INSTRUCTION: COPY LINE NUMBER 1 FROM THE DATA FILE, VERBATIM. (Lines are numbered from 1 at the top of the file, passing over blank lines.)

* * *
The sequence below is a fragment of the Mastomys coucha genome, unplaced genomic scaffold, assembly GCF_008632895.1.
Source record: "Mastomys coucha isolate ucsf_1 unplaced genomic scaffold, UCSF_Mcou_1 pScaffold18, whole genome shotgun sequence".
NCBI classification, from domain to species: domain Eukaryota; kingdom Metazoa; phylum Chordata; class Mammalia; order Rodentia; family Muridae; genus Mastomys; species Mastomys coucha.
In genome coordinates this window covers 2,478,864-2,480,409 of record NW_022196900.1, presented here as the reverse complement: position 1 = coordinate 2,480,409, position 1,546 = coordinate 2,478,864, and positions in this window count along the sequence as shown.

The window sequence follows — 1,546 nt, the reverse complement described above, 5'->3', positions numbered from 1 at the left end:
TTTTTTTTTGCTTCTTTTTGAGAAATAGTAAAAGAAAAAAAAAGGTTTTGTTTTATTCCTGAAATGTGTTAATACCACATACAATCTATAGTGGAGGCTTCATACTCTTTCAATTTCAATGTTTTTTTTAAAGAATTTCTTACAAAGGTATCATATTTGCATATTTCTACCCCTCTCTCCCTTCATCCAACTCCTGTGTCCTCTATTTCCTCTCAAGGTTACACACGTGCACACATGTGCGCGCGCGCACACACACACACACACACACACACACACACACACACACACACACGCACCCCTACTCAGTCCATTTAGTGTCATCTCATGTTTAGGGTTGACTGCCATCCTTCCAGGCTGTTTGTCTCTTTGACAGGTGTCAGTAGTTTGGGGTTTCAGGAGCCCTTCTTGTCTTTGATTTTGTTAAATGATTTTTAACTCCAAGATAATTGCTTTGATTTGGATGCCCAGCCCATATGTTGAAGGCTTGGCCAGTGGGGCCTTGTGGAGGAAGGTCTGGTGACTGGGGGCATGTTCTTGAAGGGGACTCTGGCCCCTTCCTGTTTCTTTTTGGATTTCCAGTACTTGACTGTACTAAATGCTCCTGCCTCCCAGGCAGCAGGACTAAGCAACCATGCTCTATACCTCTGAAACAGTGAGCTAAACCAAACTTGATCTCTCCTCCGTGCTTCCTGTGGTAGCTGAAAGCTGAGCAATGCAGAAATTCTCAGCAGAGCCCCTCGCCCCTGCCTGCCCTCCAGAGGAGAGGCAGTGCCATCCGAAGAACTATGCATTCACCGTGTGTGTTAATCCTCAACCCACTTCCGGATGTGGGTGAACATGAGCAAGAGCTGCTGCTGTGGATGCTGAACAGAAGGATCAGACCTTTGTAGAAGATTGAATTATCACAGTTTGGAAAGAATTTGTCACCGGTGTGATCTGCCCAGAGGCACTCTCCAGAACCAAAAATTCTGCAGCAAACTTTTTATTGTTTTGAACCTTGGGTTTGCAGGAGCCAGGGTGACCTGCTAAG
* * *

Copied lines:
The sequence below is a fragment of the Mastomys coucha genome, unplaced genomic scaffold, assembly GCF_008632895.1.